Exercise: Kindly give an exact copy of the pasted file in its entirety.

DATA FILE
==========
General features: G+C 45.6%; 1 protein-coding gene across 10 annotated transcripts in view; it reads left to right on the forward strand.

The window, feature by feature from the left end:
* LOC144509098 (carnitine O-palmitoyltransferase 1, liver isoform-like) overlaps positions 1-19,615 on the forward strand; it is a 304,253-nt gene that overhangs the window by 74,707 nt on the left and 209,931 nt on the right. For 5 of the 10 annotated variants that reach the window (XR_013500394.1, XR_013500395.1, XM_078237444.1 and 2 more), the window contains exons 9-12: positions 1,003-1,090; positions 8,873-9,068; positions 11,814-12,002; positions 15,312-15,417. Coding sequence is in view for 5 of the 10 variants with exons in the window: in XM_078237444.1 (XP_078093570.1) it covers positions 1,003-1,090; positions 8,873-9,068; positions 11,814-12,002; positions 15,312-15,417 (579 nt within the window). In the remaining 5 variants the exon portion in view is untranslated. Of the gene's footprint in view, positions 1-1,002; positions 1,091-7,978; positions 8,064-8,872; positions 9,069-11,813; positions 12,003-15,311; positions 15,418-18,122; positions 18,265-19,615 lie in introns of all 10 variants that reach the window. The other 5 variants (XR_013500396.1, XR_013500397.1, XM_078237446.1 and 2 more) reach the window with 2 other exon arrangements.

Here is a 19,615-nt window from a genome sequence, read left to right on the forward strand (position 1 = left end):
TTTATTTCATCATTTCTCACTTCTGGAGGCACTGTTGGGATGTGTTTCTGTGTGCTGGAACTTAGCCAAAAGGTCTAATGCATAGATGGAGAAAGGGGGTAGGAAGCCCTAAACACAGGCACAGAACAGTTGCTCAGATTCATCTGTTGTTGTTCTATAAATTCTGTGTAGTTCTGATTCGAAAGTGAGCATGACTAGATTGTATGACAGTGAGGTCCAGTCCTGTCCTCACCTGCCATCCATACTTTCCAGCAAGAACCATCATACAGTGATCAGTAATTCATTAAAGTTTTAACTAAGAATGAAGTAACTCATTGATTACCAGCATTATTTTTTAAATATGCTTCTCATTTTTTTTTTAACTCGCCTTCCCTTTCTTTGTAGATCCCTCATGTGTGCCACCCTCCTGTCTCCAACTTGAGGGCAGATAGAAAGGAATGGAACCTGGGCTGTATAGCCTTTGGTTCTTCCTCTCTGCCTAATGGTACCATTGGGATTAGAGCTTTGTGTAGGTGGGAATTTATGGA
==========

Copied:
General features: G+C 45.6%; 1 protein-coding gene across 10 annotated transcripts in view; it reads left to right on the forward strand.

The window, feature by feature from the left end:
* LOC144509098 (carnitine O-palmitoyltransferase 1, liver isoform-like) overlaps positions 1-19,615 on the forward strand; it is a 304,253-nt gene that overhangs the window by 74,707 nt on the left and 209,931 nt on the right. For 5 of the 10 annotated variants that reach the window (XR_013500394.1, XR_013500395.1, XM_078237444.1 and 2 more), the window contains exons 9-12: positions 1,003-1,090; positions 8,873-9,068; positions 11,814-12,002; positions 15,312-15,417. Coding sequence is in view for 5 of the 10 variants with exons in the window: in XM_078237444.1 (XP_078093570.1) it covers positions 1,003-1,090; positions 8,873-9,068; positions 11,814-12,002; positions 15,312-15,417 (579 nt within the window). In the remaining 5 variants the exon portion in view is untranslated. Of the gene's footprint in view, positions 1-1,002; positions 1,091-7,978; positions 8,064-8,872; positions 9,069-11,813; positions 12,003-15,311; positions 15,418-18,122; positions 18,265-19,615 lie in introns of all 10 variants that reach the window. The other 5 variants (XR_013500396.1, XR_013500397.1, XM_078237446.1 and 2 more) reach the window with 2 other exon arrangements.

Here is a 19,615-nt window from a genome sequence, read left to right on the forward strand (position 1 = left end):
TTTATTTCATCATTTCTCACTTCTGGAGGCACTGTTGGGATGTGTTTCTGTGTGCTGGAACTTAGCCAAAAGGTCTAATGCATAGATGGAGAAAGGGGGTAGGAAGCCCTAAACACAGGCACAGAACAGTTGCTCAGATTCATCTGTTGTTGTTCTATAAATTCTGTGTAGTTCTGATTCGAAAGTGAGCATGACTAGATTGTATGACAGTGAGGTCCAGTCCTGTCCTCACCTGCCATCCATACTTTCCAGCAAGAACCATCATACAGTGATCAGTAATTCATTAAAGTTTTAACTAAGAATGAAGTAACTCATTGATTACCAGCATTATTTTTTAAATATGCTTCTCATTTTTTTTTTAACTCGCCTTCCCTTTCTTTGTAGATCCCTCATGTGTGCCACCCTCCTGTCTCCAACTTGAGGGCAGATAGAAAGGAATGGAACCTGGGCTGTATAGCCTTTGGTTCTTCCTCTCTGCCTAATGGTACCATTGGGATTAGAGCTTTGTGTAGGTGGGAATTTATGGA